Frustratingly, many containers do not permit the integration of business-critical apps within the container. Here, they have simply adopted a “utility” approach where the availability of the app is deemed sufficient, ignoring the need for apps to be integrated with other apps to truly enhance productivity. This will often be in direct contrast to the employee’s desktop situation where, for example, Salesforce will be integrated with the email client to simplify the management of calendars and appointments. Clearly, this contradicts the Digital Workplace ambition – one of its central tenets is to make the employee mobile without any loss of the capability they have when in the office.
But these aren’t the only ways in which typical containers compromise productivity. The principal way is through their security procedures. The necessary balance of usability and security on which mobility depends is disrupted by overbearing security processes that impact ease of use.
As hype and concern around security increases, the usual technology response is to strengthen the authentication process, usually involving the addition of requirements. Entry to a device via a name and a single password has evolved to also needing yet more pieces of information or even a biometric – with each addition increasing complexity or the likelihood of forgetfulness restricting access. But typical multi-factor authentication is cumbersome, prone to over-complication and undermines usability, and, by extension, also productivity and even mobility uptake.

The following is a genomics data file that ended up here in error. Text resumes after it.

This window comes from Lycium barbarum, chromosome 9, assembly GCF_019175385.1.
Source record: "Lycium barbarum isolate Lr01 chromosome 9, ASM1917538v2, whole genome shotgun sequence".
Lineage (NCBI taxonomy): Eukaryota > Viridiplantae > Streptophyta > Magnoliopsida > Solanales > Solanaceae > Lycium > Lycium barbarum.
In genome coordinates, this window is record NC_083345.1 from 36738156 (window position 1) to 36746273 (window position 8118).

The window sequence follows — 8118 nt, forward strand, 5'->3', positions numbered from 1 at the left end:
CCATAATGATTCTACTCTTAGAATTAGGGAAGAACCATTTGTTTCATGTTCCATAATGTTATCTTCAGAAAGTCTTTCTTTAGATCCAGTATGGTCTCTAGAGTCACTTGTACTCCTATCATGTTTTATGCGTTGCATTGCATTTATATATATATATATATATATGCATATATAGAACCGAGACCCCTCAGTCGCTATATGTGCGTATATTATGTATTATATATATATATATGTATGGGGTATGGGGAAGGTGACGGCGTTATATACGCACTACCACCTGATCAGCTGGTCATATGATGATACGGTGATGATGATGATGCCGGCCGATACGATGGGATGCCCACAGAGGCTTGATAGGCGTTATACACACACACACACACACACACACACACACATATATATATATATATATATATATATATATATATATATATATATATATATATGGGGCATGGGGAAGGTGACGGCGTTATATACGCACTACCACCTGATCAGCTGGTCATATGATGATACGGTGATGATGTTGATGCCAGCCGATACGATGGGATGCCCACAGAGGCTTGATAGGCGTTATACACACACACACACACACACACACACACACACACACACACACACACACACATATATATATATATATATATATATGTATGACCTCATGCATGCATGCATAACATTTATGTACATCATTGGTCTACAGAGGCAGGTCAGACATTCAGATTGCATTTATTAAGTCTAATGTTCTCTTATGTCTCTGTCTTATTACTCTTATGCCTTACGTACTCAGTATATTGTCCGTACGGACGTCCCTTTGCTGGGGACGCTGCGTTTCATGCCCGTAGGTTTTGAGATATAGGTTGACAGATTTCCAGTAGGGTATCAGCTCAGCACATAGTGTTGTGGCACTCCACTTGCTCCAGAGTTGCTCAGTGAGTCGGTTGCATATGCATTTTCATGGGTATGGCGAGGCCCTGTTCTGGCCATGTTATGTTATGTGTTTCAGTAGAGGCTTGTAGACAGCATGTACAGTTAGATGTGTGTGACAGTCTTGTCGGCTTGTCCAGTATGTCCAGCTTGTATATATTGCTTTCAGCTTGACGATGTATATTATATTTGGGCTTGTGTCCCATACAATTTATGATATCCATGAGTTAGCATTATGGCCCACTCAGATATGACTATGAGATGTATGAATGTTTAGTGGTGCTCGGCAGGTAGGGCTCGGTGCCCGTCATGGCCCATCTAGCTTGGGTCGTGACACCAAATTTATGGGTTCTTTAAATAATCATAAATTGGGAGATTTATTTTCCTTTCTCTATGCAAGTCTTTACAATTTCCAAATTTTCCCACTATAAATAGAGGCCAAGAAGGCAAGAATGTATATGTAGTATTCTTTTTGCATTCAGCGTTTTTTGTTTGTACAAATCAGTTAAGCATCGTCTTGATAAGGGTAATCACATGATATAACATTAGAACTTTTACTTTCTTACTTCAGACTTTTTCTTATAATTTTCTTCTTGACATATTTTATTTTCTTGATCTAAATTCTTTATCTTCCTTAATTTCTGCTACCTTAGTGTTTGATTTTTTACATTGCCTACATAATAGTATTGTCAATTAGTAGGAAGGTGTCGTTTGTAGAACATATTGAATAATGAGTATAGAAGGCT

The alternative, rather than simply adding more and more “factors”, is to rely simply on “sufficient factor authentication” (determined by the compliance requirements of the enterprise itself) and then increase the strength of each one using analytics. Contextual analytics can detect the proximity of devices to another – such as tablets and phones – and therefore prompt alerts about potential loss or theft, while collecting data on usage patterns can lead to the detection of unfamiliar and therefore suspicious use. Alternatively, the addition of extra factors can be replaced with the integration of secure third parties such as employees’ social media profiles – especially as these are often more readily remembered.
In these ways, the container’s ease of use is improved by simplifying the day-to-day access requirements, but without surrendering the security of the enterprise’s data – the perfect balance.
The modern enterprise requires high-performance mobility practices and tools in order to maintain a competitive edge. But these rely on usability, else they simply won’t be adopted – and security, another of the enterprise’s core requirements, is usability’s most potent barrier. But by using data more intelligently and through prudent integrations, the two can actually co-exist, with neither compromised. By doing so, BYOD transforms its perception from being a threat to security to instead being its own route to heightened security and productivity.
Dave Schuette is EVP and President of Enterprise Business at Synchronoss, a provider of cloud solutions and software-based activation.